Business Comment: There is a vicious circle at work in Japan
What makes no sense at all is to run a huge trade surplus and then not invest overseas. This, however, is precisely what the Japanese are now doing.
Wednesday 19 April 1995
The most striking element of the package was the long overdue decision by the Bank of Japan to bring down the official discount rate from 1.75 to 1.00 per cent. Yet lower interest rates will do nothing to deter short- term investments in yen when the currency is appreciating at such a rate.
The root problem, agree most Japan watchers these days, is the persistent trade surplus. On the same day as the package was unveiled, the Japanese Finance Ministry announced that the surplus for 1994/95 was $118bn - about half with the US alone - down only fractionally on the $122bn run up in the preceding year. On this front, too, the package did little to address the problem. Deregulation is supposed to make the economy import more, so the decision to compress the time-scale of the deregulation measures from five to three years might seem helpful. But since the original reforms were seen as quite inadequate, this, too, was largely dismissed as window- dressing.
Yet the focus on the trade surplus may be misplaced. Japan has one of the fastest ageing populations in the OECD. It makes sense for it to make investments in the rest of the world which it can run down in future. What makes no sense at all is to run a huge trade surplus and then not invest overseas.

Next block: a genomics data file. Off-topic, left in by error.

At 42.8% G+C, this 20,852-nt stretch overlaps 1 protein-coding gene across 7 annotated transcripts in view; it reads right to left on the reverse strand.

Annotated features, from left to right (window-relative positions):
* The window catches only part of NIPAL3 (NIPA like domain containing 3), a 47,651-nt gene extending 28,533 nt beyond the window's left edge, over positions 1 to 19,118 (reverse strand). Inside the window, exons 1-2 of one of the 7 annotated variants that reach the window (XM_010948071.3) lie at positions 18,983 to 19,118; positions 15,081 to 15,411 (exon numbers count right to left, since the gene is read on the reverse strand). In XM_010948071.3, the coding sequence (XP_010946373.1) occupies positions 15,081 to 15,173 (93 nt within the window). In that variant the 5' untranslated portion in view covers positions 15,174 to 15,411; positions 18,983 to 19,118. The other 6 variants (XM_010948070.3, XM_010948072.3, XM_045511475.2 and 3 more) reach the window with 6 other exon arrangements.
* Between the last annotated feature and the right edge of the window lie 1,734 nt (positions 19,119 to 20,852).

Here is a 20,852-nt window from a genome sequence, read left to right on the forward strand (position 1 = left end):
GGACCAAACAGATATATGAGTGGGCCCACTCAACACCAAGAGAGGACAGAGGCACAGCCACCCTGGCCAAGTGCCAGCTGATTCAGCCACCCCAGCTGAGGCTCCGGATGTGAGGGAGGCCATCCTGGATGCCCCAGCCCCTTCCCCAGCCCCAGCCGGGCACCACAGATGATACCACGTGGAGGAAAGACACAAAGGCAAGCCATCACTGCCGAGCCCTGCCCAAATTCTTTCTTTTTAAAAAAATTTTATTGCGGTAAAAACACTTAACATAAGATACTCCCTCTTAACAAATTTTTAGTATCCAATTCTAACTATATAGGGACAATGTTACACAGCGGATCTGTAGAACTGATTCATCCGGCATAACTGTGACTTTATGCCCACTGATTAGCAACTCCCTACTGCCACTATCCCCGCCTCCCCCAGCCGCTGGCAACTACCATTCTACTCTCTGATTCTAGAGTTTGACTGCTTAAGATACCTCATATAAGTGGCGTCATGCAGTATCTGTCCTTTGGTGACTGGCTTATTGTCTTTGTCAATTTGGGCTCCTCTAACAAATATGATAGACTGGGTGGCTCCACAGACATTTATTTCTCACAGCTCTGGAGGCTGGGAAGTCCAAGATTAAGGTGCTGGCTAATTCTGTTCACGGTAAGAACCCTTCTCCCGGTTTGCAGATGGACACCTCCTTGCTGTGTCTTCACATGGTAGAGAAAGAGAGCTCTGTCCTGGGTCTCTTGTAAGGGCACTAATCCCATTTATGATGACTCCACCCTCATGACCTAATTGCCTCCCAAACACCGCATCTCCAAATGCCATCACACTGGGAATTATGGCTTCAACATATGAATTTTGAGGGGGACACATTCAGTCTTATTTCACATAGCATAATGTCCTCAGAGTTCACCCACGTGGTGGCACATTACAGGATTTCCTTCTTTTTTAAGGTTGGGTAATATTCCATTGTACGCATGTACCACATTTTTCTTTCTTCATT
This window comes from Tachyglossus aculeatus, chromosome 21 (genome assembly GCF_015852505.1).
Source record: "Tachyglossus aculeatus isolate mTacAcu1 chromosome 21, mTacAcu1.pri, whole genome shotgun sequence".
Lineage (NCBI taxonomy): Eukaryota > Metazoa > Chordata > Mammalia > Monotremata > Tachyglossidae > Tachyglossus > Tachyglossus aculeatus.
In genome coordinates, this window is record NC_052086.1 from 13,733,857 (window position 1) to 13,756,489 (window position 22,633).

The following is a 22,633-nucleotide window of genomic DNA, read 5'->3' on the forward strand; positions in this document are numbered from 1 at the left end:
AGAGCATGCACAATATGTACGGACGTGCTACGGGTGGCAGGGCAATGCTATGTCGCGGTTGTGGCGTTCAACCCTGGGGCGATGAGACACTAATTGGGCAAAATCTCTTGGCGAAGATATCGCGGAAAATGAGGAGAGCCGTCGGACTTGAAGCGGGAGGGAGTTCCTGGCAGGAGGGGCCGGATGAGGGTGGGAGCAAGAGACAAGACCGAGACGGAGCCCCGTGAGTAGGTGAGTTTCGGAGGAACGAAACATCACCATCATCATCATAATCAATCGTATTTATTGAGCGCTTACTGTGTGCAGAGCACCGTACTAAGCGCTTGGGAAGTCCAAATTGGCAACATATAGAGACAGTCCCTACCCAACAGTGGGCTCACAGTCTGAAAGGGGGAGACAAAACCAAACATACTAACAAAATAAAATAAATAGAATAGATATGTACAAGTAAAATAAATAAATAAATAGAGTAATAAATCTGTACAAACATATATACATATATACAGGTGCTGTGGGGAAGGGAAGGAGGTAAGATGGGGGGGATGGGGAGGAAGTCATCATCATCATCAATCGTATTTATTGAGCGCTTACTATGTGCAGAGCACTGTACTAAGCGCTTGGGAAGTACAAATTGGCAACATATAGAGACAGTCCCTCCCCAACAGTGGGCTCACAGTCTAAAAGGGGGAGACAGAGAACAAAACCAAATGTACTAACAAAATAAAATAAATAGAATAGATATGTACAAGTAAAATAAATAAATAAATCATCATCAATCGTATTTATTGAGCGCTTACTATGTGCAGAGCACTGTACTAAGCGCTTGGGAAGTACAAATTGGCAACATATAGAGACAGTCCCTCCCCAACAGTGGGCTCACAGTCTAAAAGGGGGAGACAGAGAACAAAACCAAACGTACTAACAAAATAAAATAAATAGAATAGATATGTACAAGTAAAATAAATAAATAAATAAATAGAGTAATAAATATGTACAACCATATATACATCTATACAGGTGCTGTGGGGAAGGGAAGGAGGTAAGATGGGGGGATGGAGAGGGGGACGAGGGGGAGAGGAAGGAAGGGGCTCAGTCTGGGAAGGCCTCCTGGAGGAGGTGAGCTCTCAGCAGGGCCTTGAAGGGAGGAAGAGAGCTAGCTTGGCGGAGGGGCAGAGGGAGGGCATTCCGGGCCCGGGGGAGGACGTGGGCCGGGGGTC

This, however, is precisely what the Japanese are now doing. They have gone on investment strike - and it's easy to see why from their perspective. According to Merrill Lynch, their cumulative exchange-rate losses on overseas investments now come to $400bn. That's a sting with a difference - especially since the calculations were made on the basis of 100 yen to the dollar.
When you've chalked up losses on that scale, you can see why Japanese portfolio investors are staying at home. Better to park your money in cash or bonds. Foreign direct investment continues at an annual rate of about $35bn but this is not enough to make much difference, given the size of the surplus.
There's a vicious circle at work here. The yen is expected to appreciate, so the money stays at home to avoid exchange-rate losses. But it doesn't go into the stock market because of the impact of the superyen on the profits of exporting companies. The fall in the Nikkei then adds to deflationary pressures.
Given the continuing and long-attested political difficulties of pushing through structural reform within Japan, the appreciation of the yen seems set to continue until it overshoots to a point that brings Japanese investors out of their shells again. What's changed, however, is the rate that would constitute an overshoot - with currency strategists like Neil Mackinnon of Citibank reporting a fundamental change of sentiment towards the yen. The rise and rise of the superyen may surprise us yet.
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